Article Asks: Is UCI Safe for Jews?
Lisa Armony has an exhaustive piece in the April 13 Jewish Journal whose title tells it all: "Is UC Irvine Safe for Jews?"
Her conclusion? Yes and no.
UCI has made international headlines in recent years, dubbed by observers an unwelcome environment for Jewish students at best, a hotbed of anti-Jewish hate at worst. Years of heated protests and demonstrations demonizing Israel, organized by the school's Muslim Student Union (MSU) . . . have earned the school its reputation as a center for anti-Zionism. And general tolerance for the unrest by the school's administration has prompted charges of allowing anti-Semitism to run amok.
But, later . . .
Yet not all Jewish students agree on how bad the problem really is. Over the years, some students have written letters expressing deep concern about anti-Semitism, while others have praised the campus as a warm and hospitable place.
Fifth-year student Isaac Yerushalmi tells Armony the UCI campus is "a great place for Jews."
"I've never felt any sort of physical threat myself," Yerushalmi, a former president of Anteaters for Israel (AFI) reportedly says. "There's just that handful of students, 40 to 100, that make all this noise. That's what the media is focused on."
"I actually enjoy the tension," Guy Gutterman, a fourth-year student from Israel, says in the piece. "I like the idea that people are passionate about things that matter to them and that matter to me."
He added that his best friend is a Palestinian student, but they have chosen not to discuss the conflict that divides people in their homeland.
"I actually feel more Jewish here than I did at Brandeis," says transfer student Lauren Gindi, who came from the Boston university's predominantly Jewish campus in 2009 to be closer to home. "I feel there's a bigger desire for me to have my Jewish identity, more of a reason for me to identify myself as Jewish and pro-Israel. I understand what I'm representing."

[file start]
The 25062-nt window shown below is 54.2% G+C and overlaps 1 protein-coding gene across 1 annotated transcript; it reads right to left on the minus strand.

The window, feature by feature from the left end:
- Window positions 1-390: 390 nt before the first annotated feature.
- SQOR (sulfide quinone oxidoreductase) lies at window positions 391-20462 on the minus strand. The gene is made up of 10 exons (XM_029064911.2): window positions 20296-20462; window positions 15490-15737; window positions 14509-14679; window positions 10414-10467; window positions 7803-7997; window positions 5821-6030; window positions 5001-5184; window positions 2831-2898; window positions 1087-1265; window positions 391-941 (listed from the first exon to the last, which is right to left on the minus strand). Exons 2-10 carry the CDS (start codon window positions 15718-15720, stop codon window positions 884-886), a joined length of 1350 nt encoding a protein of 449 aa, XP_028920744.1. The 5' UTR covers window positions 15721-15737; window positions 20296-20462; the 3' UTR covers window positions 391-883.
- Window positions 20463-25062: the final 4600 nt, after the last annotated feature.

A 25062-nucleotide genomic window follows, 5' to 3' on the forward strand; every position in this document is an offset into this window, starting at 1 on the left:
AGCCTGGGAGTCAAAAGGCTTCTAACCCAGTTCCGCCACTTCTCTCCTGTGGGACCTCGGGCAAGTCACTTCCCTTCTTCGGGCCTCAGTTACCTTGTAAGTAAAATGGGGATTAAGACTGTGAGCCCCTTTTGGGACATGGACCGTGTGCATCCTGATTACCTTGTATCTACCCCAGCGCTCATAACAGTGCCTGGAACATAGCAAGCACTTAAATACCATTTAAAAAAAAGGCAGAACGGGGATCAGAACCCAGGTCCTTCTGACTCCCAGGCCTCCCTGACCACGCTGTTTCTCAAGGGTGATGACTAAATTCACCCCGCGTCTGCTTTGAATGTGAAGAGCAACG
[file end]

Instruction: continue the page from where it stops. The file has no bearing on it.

Others reinforce notions that Jewish students are targets at UCI.
"I found myself trying to justify why Israel has a right to exist," Moran Cohen, AFI's current president, tells Armony. ". . . We're here at the university to learn and teach each other. You don't need to justify why we have a right to live."
Reut Cohen, a 2007 graduate who has blogged extensively about Muslim-Jewish relations at UCI and is one of the administration's harshest critics, says she was shunned, spat on and assaulted by a Muslim Student Union (MSU) student just for being Israeli.
Campus officials did nothing when Cohen filed complaints, she claims.
"It was a really intense experience and I took it personally," Sabrina Matzon, who graduated last year, tells Armony. "I did feel threatened because I was outnumbered. I stopped wearing my Jewish star to school. They posted signs all over campus stating 'facts,' putting down Israel and Jews. Posters of covered-up Muslim women saying, 'God bless Hitler'—I can't believe the campus would allow that to take place."
The way the administration deals with threats against Jews was criticized by students on both sides of the safety dance.
"It's always been a dilemma for me: What should we expect from the administration?" Yerushalmi says in the piece. "I think they're concerned by the situation, but there are a lot of legal complexities over what they can and can't do. I'm not sure if they're allowed to comment on certain speakers. I think the administration has good intentions and tries to give us support where they can."
"We have to make this campus a great place for Jewish students to be," says Jordan Fruchtman, executive director of the Jewish student group Hillel Foundation of Orange County. "If we use more resources to fight the MSU than to build Jewish life, then we're failing."
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